Its everywhere, everyday, and the topic of every conversation: Social Media. No doubt your company has a strategy for it, but is it working effectively? Do you really know what is happening past clicking the send/tweet/share buttons?
As with all aspects of marketing, unless you measure your efforts, you are taking a virtual stab in the dark with what will work and what doesn’t, which when investing your time and money, is a huge risk to be taking.
So how do you efffectively measure your social media data? How do you ensure that you are getting the most from your online campaign? First, define your goals. Where do you want your social campaign to be in 6/12/18 months time? Are you looking to promote a particular service or product? Define your business objectives early on before taking your next steps.
When it comes to your “Social Profile”, there are 5 key areas in which to focus your efforts:
What is Being Said About You.
Digitally or otherwise, people will talk about you – whether you are there or like what they are saying or not. Do you know what people are saying about your brand? Do you know whether people are talking about you in a positive light? With “Big Brands” people are almost happy to complain, however with smaller and medium sized enterprises, it is much easier to vent a bad experience or customer issue in 140 characters.
There are several tools available to ‘listen’ to what is being said online, and as always these can vary in cost and efficiency. Google Alerts is always a great place to start, and as a free tool with optional pay scales and upgrades, Hootsuite is definitely worth looking into.
Of course, always keep in mind, that you never hear the entire social conversation, Twitter captures such large volumes of data at one time you only hear about 5% of the conversation, and privacy settings on Facebook are largely influential on what you can ‘hear’.
Whilst it is great to be actively listening to Social Media – don’t forget that interaction is key too. If you aren’t sure about a comment, or want to help or learn more about a follower or customers experience – ask them! The wonder of Social Media is that you can quickly and effectively interact with anyone you wish to.
Know Your Market.
Google Analytics is something you should be using across the board in your marketing strategy, as the information and data provided is invaluable to your progress going forward, and social media monitoring is no different.
It is always vitally important to understand where your audience and customer is coming from, to enable effective landing pages and content accordingly. This is also a great way of analysing which social media platform your customers are coming from to track where your presence needs to be felt. Remember, Social Media is not just about the ‘mainstream’ channels of Facebook and Twitter. Understanding how your audience engages online is key. For example, a florist may have a distinct referral from directory sites such as Yelp.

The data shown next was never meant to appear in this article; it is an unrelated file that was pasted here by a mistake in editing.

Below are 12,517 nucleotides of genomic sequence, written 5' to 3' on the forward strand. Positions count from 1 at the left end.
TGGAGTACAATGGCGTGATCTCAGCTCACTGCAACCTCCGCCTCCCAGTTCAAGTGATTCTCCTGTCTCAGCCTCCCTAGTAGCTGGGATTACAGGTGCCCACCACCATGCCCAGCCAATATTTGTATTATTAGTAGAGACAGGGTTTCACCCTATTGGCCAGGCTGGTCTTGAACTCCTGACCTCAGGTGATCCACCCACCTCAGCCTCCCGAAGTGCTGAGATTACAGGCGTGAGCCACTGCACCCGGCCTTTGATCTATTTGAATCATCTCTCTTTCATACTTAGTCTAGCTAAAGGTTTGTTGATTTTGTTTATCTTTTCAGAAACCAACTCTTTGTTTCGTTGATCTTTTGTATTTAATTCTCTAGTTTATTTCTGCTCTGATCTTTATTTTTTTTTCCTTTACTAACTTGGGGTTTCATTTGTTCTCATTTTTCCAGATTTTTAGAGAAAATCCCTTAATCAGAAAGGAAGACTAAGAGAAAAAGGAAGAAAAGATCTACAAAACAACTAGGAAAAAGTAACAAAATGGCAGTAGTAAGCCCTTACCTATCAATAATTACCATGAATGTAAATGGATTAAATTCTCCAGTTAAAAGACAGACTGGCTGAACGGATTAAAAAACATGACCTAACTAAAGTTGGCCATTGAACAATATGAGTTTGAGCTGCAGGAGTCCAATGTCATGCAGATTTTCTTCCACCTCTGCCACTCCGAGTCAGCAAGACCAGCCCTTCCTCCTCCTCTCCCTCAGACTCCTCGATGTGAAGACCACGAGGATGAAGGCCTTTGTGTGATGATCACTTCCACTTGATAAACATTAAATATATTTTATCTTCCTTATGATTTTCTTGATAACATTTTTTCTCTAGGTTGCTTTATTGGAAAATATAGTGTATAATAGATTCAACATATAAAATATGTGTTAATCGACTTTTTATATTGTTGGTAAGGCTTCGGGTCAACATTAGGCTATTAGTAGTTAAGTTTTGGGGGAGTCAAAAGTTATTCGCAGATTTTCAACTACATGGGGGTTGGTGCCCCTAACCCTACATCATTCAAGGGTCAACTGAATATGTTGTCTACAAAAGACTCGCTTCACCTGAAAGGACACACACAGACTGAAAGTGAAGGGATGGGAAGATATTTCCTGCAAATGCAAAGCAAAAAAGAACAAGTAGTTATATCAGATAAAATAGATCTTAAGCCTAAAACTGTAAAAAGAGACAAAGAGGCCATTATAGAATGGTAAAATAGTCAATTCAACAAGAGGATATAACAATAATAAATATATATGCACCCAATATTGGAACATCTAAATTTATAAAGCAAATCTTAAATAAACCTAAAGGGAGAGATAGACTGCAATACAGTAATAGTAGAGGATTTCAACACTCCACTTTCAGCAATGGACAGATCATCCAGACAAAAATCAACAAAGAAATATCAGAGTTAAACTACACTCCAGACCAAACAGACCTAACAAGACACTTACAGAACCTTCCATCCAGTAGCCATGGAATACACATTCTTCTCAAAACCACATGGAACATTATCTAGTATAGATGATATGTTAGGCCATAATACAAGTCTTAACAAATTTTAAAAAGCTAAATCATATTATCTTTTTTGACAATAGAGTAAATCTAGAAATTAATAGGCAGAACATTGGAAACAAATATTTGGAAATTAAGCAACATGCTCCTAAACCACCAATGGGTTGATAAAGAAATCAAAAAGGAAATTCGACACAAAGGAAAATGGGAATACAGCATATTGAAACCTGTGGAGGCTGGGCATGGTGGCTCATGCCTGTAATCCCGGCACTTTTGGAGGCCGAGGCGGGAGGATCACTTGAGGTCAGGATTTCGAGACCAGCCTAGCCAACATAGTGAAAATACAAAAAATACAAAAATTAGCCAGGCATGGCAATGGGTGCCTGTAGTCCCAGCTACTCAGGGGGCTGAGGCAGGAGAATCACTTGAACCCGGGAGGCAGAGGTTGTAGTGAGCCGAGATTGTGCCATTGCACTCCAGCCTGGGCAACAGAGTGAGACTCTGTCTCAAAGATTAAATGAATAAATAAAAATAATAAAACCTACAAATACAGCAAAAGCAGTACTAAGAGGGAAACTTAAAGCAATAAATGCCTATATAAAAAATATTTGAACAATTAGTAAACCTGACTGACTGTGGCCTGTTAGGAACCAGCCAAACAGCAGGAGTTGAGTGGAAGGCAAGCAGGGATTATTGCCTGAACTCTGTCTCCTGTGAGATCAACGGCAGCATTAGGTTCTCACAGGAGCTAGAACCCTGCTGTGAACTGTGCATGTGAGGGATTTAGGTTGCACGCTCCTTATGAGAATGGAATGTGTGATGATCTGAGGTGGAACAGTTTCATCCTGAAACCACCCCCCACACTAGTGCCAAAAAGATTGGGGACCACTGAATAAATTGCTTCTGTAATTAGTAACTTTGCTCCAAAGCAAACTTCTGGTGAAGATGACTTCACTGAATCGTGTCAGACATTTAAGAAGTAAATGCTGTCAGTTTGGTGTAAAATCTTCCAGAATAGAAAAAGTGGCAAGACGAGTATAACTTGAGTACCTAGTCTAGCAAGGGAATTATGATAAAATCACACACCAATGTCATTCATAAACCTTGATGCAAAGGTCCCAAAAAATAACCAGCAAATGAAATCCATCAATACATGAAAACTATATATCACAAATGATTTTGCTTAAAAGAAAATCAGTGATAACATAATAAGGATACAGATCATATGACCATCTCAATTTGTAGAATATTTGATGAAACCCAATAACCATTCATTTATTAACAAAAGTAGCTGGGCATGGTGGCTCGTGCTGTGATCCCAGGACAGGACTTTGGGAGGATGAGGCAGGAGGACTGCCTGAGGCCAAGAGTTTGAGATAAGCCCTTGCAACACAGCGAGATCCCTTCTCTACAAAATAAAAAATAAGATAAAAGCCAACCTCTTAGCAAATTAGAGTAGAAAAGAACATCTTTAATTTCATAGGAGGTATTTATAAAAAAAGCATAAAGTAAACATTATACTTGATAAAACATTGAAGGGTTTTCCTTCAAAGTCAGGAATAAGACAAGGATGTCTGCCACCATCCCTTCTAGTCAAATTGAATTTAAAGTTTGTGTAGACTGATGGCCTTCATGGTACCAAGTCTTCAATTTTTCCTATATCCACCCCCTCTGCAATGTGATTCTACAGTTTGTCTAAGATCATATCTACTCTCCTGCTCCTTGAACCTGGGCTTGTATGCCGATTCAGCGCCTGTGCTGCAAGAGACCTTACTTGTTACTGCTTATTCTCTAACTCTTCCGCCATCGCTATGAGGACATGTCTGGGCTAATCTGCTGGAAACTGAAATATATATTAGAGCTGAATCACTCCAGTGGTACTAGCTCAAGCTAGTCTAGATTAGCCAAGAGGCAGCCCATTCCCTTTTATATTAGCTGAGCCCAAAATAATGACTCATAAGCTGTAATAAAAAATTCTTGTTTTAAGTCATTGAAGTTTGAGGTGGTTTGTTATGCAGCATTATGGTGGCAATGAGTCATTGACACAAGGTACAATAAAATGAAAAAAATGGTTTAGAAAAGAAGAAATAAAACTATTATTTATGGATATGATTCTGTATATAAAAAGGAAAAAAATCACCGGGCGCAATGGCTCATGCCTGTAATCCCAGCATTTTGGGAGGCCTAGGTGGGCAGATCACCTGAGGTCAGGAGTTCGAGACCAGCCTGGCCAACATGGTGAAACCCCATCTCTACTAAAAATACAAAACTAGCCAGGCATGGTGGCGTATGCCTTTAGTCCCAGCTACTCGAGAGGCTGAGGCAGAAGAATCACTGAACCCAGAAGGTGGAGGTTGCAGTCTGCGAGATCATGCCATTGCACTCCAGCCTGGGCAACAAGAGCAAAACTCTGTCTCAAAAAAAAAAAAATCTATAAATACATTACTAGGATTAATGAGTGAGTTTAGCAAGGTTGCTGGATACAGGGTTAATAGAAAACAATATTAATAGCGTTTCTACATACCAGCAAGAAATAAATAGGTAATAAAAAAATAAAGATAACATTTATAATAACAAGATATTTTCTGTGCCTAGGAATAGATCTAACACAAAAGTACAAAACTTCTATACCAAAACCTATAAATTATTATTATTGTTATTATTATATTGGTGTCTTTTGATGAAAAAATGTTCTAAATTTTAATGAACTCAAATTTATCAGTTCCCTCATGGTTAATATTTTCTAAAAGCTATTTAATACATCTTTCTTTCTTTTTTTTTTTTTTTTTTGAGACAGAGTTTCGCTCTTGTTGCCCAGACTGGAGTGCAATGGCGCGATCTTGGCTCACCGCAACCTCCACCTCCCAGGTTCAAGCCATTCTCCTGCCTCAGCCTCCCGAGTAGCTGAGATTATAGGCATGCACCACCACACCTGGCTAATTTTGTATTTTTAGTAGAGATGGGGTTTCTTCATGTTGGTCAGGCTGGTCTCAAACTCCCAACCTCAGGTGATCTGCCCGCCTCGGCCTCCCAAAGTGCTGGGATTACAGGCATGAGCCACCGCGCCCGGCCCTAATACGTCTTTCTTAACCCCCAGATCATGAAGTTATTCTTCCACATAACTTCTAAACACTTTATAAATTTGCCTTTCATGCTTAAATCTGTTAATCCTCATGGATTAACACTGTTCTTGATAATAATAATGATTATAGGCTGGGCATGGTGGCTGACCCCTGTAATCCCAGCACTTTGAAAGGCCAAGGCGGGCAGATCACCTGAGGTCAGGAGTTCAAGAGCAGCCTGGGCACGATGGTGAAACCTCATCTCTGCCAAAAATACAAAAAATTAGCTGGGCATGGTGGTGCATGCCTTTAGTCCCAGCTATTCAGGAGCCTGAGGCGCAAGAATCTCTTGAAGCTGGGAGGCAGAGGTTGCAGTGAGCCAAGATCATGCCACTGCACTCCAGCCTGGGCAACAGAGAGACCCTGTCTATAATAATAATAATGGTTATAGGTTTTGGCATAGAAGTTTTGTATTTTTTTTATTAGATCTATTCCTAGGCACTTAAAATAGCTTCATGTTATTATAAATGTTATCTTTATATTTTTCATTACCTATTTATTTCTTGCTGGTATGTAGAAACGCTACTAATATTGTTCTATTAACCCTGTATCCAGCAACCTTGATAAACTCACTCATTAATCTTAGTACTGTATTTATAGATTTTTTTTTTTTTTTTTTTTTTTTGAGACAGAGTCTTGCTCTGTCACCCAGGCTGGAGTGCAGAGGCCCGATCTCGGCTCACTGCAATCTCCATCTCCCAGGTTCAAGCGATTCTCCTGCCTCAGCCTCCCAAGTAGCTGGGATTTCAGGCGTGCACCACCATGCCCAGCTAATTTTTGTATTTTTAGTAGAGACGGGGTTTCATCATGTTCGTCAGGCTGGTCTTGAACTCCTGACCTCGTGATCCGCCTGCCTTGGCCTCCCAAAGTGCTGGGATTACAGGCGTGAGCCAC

Do you run an e-commerce site? Are conversions important to you? Then this area of measurement is going to be key – is social media driving sales to your site?
Sales and Social Media don’t always directly go hand in hand, but SM can be used more for influencing long term loyalty and relationships with new and existing customers.
To increase conversion, run ‘SM only’ offers and exclusives for followers and friends, maybe use Groupon for discounts and deals if appropriate. Make your circles feel special, and monitor the results. Experiment with unique offerings and URLS, with specific landing pages for each drive and campaign. Track the results of each channel, and see where repeat/new business is being driven from.
Get The Word Out (For Free!)
If we rewind 10 years, think how much money was spent on marketing and getting your brand name out there with the general public, it wasn’t easy! Now, we have a global community at our fingertips, and if we work smartly, can get them to do a lot of the work for us.
Whether its online realtime customer service offerings (as run by many of the big name mobile brands nowadays) or a clever incentive to extend your reach, find something that will apply to your specific service and product.
A bagel store in the US extended its reach on Facebook, with a quip of every time you ask a friend to ‘like’ (and it is followed up with one of course) you get a free bagel. The cost of the bagels vs. the cost of a campaign that would have otherwise cost thousands was minimal, and they now have one of the largest and most profitable social followings in the state.
Also, don’t forget those fans and friends who have strong influence on others. Whether its celebrities or ‘twelebrities’ – ask them to advocate your brand and speak on your behalf online.
As mentioned earlier, Brand Health is vitally important when looking to increase presence and as a result, revenue and savings.
Your customers have a voice, and 9/10 they are not afraid to use it! Although it can be used negatively to promote an inconvenience or dissatisfaction (cutting their hand on a poorly designed product lid, or fading of clothing etc), it can be used to great positive effect as well.
Don’t wait for the conversation to start – make it happen!
Use hashtags on twitter to ask followers what they like about your products, or if they could bring one discontinued product back, what would it be (think Cadbury’s and their recent relaunch of Wispa Gold).
Start a conversation with customers on Facebook, have a day/time each week where they can submit ideas and suggestions – maybe even win a prize for the best one. Use your creative flair to enlist the help of your fan base with free market research and insight into what they really want from you.
[image via omllion.com]
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